It starts in the lower part of the leg—the pain can be so severe, patients typically have to stop physical activity. “It happens because you have less circulation to the muscle and the muscle aches,” said Dr. Ronnie Word, a vascular surgeon with Lee Health.
While blockages can happen in any artery in the body—doctors say when it happens in the arteries of the legs, it’s called peripheral artery disease, or PAD for short. “Peripheral artery disease is a hardening of the blood vessels of the lower extremities. You basically start developing blockages in the blood vessels,” explained Dr. Word.
As the disease progresses—so do the symptoms. Patients are at risk of developing sores on their legs and feet. If left untreated, patients are also at risk for a heart attack or stroke. “The first line of therapy should always be medical treatment. You’ve got to control the risk factors that gave you the problem,” he said.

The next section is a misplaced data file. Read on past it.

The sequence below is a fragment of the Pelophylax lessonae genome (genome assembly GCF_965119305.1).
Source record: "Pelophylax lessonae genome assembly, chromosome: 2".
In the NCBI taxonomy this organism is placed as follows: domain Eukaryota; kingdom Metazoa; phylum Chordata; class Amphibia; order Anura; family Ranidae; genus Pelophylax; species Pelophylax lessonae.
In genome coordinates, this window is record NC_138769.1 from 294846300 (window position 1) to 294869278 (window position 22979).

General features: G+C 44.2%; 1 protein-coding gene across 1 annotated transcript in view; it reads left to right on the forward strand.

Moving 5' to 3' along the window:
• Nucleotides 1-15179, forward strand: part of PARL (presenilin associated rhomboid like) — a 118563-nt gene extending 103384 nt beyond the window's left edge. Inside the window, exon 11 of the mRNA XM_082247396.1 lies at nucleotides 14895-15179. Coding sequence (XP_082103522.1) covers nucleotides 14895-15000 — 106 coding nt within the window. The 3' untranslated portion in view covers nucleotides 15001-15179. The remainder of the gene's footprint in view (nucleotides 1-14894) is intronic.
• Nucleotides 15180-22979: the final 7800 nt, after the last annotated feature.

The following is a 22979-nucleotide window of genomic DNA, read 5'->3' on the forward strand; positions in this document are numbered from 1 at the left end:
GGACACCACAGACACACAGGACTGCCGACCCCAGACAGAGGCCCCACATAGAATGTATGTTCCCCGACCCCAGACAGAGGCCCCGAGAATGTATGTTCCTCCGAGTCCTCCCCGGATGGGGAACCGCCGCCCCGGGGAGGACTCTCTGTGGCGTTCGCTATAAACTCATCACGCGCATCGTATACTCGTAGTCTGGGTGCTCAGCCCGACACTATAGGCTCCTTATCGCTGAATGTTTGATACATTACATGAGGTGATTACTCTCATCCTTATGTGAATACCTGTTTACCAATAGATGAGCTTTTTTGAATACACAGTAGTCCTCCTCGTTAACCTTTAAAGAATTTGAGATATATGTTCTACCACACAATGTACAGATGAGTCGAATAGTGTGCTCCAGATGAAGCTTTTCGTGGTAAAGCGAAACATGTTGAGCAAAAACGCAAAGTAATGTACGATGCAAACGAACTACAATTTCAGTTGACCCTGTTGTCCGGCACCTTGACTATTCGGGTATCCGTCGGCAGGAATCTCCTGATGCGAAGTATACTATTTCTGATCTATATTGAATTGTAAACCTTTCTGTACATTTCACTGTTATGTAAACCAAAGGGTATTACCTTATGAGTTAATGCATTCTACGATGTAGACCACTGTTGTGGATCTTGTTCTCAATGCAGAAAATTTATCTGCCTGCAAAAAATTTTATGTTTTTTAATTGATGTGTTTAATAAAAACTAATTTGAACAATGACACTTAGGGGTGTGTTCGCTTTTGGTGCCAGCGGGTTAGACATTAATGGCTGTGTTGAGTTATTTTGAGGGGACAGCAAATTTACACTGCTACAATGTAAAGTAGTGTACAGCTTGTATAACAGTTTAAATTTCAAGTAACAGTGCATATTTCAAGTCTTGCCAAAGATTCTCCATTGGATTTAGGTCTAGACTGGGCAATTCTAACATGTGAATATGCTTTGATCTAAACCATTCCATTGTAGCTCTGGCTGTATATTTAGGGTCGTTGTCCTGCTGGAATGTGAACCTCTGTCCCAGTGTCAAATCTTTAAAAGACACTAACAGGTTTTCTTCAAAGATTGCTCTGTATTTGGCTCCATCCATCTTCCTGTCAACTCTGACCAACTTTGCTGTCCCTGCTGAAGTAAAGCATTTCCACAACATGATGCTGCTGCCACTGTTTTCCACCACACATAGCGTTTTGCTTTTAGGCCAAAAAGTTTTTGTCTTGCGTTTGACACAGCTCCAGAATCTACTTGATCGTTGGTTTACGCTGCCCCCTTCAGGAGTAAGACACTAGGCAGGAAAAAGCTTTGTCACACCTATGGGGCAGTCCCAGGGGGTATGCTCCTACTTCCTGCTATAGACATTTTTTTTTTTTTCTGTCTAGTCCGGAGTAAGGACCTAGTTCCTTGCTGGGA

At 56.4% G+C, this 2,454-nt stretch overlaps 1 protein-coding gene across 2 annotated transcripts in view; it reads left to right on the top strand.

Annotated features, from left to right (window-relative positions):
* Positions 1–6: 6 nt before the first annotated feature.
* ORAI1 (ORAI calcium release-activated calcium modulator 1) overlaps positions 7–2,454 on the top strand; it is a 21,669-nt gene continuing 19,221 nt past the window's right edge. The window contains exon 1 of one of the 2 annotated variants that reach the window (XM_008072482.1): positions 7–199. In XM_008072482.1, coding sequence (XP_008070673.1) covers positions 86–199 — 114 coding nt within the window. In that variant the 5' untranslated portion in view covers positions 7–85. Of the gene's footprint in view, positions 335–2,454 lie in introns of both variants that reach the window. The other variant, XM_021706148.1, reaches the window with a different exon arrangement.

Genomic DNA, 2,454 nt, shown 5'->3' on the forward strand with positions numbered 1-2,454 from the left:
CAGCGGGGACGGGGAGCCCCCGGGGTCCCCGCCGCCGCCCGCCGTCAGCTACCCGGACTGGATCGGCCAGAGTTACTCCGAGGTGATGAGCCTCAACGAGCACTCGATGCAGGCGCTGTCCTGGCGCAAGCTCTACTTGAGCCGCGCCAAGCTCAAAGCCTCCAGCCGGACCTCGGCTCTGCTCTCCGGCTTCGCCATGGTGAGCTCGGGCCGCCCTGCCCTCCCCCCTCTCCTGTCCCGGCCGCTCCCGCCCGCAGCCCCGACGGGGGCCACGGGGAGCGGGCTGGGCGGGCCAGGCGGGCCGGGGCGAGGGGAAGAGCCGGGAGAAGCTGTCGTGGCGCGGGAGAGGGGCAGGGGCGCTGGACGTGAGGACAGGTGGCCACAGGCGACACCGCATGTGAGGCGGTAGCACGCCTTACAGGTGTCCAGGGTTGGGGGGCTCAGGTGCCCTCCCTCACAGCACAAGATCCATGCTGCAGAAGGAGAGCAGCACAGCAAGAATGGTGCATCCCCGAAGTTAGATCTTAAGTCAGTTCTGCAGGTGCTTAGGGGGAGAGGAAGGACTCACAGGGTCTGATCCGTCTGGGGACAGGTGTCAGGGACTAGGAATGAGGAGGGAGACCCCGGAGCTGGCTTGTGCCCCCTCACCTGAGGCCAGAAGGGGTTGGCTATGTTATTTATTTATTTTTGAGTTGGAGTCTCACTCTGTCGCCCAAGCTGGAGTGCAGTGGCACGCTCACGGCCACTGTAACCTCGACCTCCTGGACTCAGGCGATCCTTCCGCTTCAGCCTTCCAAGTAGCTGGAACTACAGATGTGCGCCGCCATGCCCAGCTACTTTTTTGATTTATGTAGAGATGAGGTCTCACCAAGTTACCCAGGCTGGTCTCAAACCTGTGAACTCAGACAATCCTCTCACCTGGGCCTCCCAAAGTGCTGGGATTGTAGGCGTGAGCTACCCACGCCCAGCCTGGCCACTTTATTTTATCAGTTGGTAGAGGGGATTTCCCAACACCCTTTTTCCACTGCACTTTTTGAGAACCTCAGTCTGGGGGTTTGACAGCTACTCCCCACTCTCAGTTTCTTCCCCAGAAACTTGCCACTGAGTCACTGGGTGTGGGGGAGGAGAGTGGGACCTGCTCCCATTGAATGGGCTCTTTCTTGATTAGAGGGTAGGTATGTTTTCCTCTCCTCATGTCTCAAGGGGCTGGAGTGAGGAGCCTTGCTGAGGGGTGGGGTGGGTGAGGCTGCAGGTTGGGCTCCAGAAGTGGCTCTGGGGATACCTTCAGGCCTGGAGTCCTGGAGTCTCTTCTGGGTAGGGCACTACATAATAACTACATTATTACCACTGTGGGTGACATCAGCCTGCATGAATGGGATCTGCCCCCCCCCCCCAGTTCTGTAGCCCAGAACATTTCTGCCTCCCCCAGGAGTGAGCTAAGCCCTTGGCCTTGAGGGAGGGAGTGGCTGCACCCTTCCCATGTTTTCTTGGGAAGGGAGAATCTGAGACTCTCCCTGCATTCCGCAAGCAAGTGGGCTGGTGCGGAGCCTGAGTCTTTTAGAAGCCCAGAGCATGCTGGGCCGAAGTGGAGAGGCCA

Things like smoking, uncontrolled diabetes, obesity, high blood pressure, and a sedentary lifestyle can all put you at risk for developing peripheral artery disease. “If you smoke, you’ve got to stop. If you’re diabetic, you’ve got to control your sugar; you need to diet, if you’re obese you’ve got to lose weight, you’ve got to exercise, you’ve got to control your blood pressure,” Dr. Word said.
In more severe cases, patients may need a stent or open surgery to treat PAD. “If your symptoms are disabling or if you have now open wounds and more advanced symptoms, then we need to open the blood vessels for you. We need to fix them,” he explained.
Because exercise is critical to improving PAD symptoms, Patients with the diagnosis can receive supervised exercise therapy at Lee Health.